Master is Colette Gale's erotic retelling of the Count of Monte Cristo. The original idea of the story, the revenge Edmond Dantes carries out on the men who falsely imprisoned him for years, and the characters are kept in this retelling (including the many disguises Edmond wears after he leaves prison), but those are really all that are similar to Alexandre Dumas' original story. What Gale adds to his tale is a whole lot of erotic sex and a happy ending.
Gale's story isn't a bad one, and this piece of erotica is far better than the last one we read by this author, Bound By Honor, the erotic retelling of Robin Hood's story. Master doesn't go off the rails into a vortex of freaky perversion like Bound did, although there are some wild parts in this one too. The scene in which Dantes, disguised as Sinbad the Sailor, and Mercedes, his love he lost when he was imprisoned, watch two servants of his put on a sexual show is scorchingly hot.
Quite interesting to me was the fact that most of the characters are all in their forties when the erotica really begins in this book. Gale is forced to work within the age parameters Dumas originally designed, but you don't find many romance books about women in their forties being such sexual creatures. If the reader can get past the fact that in the time period in which this story is set, a forty year old woman was basically what a sixty year old women is like today and think about what women in their forties are like now, then all is well. If not, then thinking of Mercedes doing what she's doing for most of the book is a bit of a stretch (and not a pleasant one, I guess).
In addition to the main love story between Dantes and Mercedes, Gale includes another love story between the Count of Monte Cristo's slave Haydee and another of his slaves, a mute named Ali. Haydee is in love with Ali. Even though Monte Cristo has saved her from a life of horror as a slave in an Arab harem, he does not want Haydee sexually and treats her like a ward. However, Ali won't reciprocate Haydee's affections because he sees her as his master's. It is up to Haydee to seduce Ali, which results in some pretty sexy parts of the story. Gale's telling of this love affair is a little ham handed, but in some ways it's quite nice. It's interesting that in the original book, Monte Cristo ends up with Haydee, not Mercedes, and Gale includes a statement in the beginning of the book to the effect that this book is for anyone who knew that Haydee was more a midlife crisis than a real love.
Overall, Master includes a lot of story and a lot of disguises for Edmond Dantes, in addition to a lot of sex, but it's not a bad way to spend an evening if you're looking for some erotica based in post Napoleonic France. Gale knows how to write a sex scene, no doubt. I just could do without the word quim so much.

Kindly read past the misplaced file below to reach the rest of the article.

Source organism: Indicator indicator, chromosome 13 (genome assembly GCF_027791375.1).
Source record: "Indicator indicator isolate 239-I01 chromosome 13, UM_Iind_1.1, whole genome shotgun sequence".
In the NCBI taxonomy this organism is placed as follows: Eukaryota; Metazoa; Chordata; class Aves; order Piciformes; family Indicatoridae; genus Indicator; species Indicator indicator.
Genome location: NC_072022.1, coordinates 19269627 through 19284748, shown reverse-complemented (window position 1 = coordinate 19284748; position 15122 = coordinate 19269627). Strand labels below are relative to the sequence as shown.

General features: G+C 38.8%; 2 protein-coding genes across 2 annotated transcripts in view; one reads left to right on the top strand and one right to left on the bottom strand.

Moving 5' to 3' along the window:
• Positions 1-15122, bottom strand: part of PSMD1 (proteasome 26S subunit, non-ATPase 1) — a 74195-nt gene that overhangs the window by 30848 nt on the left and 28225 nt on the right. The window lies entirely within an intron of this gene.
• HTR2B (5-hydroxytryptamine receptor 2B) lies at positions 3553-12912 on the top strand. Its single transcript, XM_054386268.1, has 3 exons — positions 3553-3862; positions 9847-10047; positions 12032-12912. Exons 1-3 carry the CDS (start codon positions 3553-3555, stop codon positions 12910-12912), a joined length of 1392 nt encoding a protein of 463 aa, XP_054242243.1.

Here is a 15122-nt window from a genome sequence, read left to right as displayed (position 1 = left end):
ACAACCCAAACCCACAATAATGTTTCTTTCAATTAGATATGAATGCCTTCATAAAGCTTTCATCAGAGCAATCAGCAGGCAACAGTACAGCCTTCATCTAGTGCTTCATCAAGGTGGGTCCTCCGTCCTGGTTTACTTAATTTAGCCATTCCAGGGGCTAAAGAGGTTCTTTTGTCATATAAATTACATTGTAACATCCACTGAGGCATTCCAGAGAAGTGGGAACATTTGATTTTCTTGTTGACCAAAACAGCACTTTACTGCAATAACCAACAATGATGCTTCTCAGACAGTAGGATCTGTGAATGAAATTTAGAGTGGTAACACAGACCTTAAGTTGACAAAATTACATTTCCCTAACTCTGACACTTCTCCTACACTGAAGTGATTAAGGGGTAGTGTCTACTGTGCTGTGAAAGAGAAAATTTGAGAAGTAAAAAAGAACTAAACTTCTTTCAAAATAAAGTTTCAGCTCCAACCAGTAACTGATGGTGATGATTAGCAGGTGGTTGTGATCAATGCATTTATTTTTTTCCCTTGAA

Mercedes Hererra & Edmond Dantes are resurrected in Gale's retelling and embellishment of the classic The Count of Monte Cristo, now entitled Master.
Master follows the original novel with Dantes' false accusation and imprisonment of fourteen years before he makes his escape and calculates the revenge on his enemies, which he carefully executes with ruthless cunning. Added to the original is Mercedes' story of devastation in believing him dead, subsequent suffering, and sacrifice over the years. As Edmond carries out his vengeance, he struggles with his long buried yet resurfacing feelings for Mercedes even though he believes she has betrayed him. Their journey toward redemption and long sought after peace spans more than two decades. Ultimately, they must choose whether forgiveness or bitterness will be their legacy.
Colette Gale does earn a commendation for writing an erotic novel that is, in fact, a novel. Along with very steamy intimate scenes, the author delivered a story worth reading. The main characters are written with satisfactory depth and the supporting characters are developed nicely to create interesting layers within the story. Perhaps most surprising was the likability of Mercedes, as heroines in erotica are often (in this broad's opinion) lacking in personality beyond ridiculous feistiness. This was not the case with Mercedes. Gale's character showed a quiet patience as confusing events enfolded around her as well as a reasonable boldness and strength of will when necessary. This was no petulant, whiny girl, but instead a woman comfortable with her sexuality, who played the hand life had dealt her, and proved herself a formidable opponent in the battle of wills with the resurrected Edmond.
Obviously, when reading erotica one encounters an abundance of sex and Master is no exception to that rule. Gale's love scenes are not for the faint of heart. This author allows the characters to let their freak hair fly on more than one occasion, which at times is a bit much. Overall, Master, is ....well, masterful.
Recommendation: *** + _ (three and one-half stars)